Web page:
More information

10. Time Value of Money 2: Inflation, Real Returns, Annuities, and Amortized Loans

10. Time Value of Money 2: Inflation, Real Returns, Annuities, and Amortized Loans 10. Time Value of Money 2: Inflation, Real Returns, Annuities, and Amortized Loans Introduction This chapter continues the discussion on the time value of money. In this chapter, you will learn how inflation

More information

CHAPTER 4. The Time Value of Money. Chapter Synopsis

CHAPTER 4. The Time Value of Money. Chapter Synopsis CHAPTER 4 The Time Value of Money Chapter Synopsis Many financial problems require the valuation of cash flows occurring at different times. However, money received in the future is worth less than money

More information

International Financial Strategies Time Value of Money

International Financial Strategies Time Value of Money International Financial Strategies 1 Future Value and Compounding Future value = cash value of the investment at some point in the future Investing for single period: FV. Future Value PV. Present Value

More information

CHAPTER 6 DISCOUNTED CASH FLOW VALUATION

CHAPTER 6 DISCOUNTED CASH FLOW VALUATION CHAPTER 6 DISCOUNTED CASH FLOW VALUATION Answers to Concepts Review and Critical Thinking Questions 1. The four pieces are the present value (PV), the periodic cash flow (C), the discount rate (r), and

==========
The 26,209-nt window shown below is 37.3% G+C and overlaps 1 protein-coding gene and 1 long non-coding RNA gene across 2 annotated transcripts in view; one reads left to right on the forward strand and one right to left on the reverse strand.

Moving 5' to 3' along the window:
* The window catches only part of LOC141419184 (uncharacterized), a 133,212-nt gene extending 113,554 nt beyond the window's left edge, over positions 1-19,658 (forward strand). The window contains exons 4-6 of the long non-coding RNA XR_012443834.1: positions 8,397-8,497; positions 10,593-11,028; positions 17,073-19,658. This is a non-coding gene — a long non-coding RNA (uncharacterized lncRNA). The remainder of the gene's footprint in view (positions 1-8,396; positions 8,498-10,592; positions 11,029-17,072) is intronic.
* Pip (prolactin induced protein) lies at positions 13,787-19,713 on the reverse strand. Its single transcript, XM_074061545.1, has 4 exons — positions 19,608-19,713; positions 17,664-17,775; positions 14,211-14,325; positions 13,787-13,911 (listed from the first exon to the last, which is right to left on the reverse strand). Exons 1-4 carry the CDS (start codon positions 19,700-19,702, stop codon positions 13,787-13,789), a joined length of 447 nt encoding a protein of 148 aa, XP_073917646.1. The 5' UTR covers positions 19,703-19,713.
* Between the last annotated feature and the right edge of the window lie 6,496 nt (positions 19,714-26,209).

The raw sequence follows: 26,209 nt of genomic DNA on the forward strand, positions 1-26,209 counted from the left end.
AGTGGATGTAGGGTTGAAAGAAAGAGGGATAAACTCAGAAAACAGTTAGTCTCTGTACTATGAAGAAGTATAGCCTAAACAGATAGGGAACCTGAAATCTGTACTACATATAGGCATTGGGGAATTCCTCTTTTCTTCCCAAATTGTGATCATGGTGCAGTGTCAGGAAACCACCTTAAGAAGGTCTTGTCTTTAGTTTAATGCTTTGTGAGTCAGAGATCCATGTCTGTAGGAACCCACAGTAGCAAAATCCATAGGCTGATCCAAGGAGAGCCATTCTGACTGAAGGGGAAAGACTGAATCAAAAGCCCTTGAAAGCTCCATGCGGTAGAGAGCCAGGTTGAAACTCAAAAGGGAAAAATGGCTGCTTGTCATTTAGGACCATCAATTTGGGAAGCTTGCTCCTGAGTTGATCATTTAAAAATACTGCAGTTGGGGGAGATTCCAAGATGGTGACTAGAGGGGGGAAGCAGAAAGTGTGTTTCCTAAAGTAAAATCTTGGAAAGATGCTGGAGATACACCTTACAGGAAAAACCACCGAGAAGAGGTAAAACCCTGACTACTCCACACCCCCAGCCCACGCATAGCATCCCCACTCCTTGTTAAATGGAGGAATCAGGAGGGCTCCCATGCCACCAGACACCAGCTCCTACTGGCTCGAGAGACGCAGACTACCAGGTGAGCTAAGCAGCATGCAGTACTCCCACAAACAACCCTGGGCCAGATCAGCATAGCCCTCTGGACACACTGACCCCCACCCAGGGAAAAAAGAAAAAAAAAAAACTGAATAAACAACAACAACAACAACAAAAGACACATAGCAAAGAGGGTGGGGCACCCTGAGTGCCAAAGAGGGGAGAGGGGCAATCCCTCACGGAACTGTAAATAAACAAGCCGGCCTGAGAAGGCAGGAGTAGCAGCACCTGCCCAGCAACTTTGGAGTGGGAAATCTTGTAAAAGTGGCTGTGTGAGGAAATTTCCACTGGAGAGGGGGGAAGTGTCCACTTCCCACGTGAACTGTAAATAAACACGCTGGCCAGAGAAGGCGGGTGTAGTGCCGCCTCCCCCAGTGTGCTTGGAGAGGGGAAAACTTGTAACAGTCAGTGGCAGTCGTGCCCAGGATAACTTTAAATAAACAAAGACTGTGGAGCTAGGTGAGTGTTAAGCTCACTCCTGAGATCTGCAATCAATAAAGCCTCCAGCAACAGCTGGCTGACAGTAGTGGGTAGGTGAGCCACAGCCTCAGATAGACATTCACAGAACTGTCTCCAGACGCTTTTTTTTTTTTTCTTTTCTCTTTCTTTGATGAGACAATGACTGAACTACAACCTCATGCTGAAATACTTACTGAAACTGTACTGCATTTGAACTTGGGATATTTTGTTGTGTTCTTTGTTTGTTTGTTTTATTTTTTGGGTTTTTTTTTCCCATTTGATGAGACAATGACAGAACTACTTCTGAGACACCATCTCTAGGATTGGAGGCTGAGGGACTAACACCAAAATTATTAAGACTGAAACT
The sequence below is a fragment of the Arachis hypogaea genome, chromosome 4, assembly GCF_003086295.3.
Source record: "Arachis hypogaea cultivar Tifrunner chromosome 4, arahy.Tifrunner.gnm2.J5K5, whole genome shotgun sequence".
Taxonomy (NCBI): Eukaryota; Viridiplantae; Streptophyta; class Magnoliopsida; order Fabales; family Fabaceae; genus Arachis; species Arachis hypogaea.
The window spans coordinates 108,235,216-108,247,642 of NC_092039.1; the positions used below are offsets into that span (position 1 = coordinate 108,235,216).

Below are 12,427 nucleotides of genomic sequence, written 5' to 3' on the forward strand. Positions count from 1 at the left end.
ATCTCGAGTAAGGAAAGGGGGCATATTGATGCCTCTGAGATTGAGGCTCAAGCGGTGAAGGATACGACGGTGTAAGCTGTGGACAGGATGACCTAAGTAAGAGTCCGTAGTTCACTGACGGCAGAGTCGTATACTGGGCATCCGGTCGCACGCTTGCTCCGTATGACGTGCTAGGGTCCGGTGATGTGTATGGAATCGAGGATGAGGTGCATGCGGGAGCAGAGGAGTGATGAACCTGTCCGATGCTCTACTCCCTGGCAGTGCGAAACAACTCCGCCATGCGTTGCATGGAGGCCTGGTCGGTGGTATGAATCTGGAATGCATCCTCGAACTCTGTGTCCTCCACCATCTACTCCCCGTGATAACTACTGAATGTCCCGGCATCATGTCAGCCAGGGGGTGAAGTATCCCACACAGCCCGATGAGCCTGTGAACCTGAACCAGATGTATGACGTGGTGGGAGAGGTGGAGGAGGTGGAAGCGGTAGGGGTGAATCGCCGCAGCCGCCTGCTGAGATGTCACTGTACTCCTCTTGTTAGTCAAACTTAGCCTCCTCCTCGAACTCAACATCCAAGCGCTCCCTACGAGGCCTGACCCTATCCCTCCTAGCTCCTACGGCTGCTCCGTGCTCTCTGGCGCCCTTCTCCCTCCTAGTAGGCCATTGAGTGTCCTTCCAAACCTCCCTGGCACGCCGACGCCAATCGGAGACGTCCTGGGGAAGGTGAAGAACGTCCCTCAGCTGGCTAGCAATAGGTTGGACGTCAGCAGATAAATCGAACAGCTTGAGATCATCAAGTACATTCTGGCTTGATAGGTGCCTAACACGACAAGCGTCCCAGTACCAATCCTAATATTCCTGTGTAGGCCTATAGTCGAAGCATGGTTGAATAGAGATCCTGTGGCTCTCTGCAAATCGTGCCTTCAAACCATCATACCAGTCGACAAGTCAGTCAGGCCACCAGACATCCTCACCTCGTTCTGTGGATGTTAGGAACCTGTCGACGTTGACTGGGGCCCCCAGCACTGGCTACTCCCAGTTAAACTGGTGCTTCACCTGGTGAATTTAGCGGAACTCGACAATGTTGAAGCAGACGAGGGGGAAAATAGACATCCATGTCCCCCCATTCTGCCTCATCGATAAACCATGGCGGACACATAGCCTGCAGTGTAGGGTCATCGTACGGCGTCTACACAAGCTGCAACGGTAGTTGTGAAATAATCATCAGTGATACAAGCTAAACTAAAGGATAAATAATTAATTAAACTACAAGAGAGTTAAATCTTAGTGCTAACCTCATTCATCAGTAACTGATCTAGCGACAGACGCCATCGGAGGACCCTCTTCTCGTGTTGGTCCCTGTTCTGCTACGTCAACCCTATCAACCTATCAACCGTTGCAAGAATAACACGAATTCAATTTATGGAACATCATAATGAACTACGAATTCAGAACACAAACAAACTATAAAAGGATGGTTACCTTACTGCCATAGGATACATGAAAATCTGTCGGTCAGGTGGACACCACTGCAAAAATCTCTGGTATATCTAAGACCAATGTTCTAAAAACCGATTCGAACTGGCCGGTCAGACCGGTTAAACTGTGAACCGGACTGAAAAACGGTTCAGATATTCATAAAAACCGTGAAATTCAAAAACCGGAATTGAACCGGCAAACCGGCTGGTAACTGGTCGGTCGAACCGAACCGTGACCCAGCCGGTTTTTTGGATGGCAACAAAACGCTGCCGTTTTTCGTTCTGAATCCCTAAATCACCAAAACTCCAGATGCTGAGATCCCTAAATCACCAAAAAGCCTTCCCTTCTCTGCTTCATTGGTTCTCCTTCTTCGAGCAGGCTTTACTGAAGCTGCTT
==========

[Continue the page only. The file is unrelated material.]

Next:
More information

Chapter 6. Time Value of Money Concepts. Simple Interest 6-1. Interest amount = P i n. Assume you invest $1,000 at 6% simple interest for 3 years.

Chapter 6. Time Value of Money Concepts. Simple Interest 6-1. Interest amount = P i n. Assume you invest $1,000 at 6% simple interest for 3 years. 6-1 Chapter 6 Time Value of Money Concepts 6-2 Time Value of Money Interest is the rent paid for the use of money over time. That s right! A dollar today is more valuable than a dollar to be received in

More information

DISCOUNTED CASH FLOW VALUATION and MULTIPLE CASH FLOWS

DISCOUNTED CASH FLOW VALUATION and MULTIPLE CASH FLOWS Chapter 5 DISCOUNTED CASH FLOW VALUATION and MULTIPLE CASH FLOWS The basic PV and FV techniques can be extended to handle any number of cash flows. PV with multiple cash flows: Suppose you need $500 one

More information

CHAPTER 1. Compound Interest

CHAPTER 1. Compound Interest CHAPTER 1 Compound Interest 1. Compound Interest The simplest example of interest is a loan agreement two children might make: I will lend you a dollar, but every day you keep it, you owe me one more penny.